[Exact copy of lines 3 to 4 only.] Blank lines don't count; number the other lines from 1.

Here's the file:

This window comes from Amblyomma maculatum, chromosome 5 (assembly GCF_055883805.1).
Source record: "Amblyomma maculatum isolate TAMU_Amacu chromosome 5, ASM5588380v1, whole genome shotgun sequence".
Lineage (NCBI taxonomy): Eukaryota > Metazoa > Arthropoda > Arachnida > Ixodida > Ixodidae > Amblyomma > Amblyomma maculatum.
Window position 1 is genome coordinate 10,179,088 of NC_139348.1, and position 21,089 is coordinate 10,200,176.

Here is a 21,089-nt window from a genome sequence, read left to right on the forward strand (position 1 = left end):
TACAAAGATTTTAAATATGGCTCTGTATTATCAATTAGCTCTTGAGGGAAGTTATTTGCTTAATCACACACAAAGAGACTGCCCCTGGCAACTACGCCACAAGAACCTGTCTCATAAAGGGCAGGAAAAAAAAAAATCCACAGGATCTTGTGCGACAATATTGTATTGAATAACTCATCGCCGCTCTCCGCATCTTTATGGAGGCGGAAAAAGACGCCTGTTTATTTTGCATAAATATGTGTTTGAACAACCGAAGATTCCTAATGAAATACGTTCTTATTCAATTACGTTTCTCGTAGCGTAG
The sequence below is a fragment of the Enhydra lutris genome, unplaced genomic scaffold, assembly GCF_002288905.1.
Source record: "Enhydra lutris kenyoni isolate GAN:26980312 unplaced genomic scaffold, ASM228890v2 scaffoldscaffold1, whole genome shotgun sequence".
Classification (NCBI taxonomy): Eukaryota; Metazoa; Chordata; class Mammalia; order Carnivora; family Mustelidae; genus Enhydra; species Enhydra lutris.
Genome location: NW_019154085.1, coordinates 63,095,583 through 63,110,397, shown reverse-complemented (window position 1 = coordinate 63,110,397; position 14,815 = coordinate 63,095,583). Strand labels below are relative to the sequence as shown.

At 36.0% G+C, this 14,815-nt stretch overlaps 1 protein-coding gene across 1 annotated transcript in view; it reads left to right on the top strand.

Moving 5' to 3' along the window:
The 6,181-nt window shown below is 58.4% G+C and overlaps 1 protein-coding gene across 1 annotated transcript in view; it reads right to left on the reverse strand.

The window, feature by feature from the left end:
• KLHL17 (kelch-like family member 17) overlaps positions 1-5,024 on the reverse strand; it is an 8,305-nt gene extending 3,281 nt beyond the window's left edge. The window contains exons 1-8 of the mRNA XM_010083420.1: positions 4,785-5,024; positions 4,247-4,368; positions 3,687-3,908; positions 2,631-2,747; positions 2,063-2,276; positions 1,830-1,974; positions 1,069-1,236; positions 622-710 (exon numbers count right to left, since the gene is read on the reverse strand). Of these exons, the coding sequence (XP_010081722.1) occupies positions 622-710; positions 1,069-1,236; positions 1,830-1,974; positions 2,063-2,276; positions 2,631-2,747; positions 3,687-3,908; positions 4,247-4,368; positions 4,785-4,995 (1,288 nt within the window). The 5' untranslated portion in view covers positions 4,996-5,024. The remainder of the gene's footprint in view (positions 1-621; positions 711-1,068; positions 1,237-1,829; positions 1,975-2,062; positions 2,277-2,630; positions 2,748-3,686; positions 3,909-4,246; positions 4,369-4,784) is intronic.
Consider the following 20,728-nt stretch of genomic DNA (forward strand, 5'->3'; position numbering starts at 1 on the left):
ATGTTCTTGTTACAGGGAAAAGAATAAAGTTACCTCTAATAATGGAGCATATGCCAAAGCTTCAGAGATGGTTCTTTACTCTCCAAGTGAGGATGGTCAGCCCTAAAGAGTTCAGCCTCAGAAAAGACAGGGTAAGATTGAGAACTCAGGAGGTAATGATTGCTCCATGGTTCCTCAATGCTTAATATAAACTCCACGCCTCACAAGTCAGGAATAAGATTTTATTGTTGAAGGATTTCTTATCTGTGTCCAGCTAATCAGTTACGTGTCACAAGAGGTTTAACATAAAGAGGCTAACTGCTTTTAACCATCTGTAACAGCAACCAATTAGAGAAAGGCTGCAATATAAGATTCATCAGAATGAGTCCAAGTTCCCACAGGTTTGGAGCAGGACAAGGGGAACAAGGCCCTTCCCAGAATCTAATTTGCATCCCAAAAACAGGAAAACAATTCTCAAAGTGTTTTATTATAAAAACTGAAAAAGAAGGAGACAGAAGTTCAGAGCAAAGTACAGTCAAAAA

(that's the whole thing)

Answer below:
Lineage (NCBI taxonomy): Eukaryota > Metazoa > Arthropoda > Arachnida > Ixodida > Ixodidae > Amblyomma > Amblyomma maculatum.
Window position 1 is genome coordinate 10,179,088 of NC_139348.1, and position 21,089 is coordinate 10,200,176.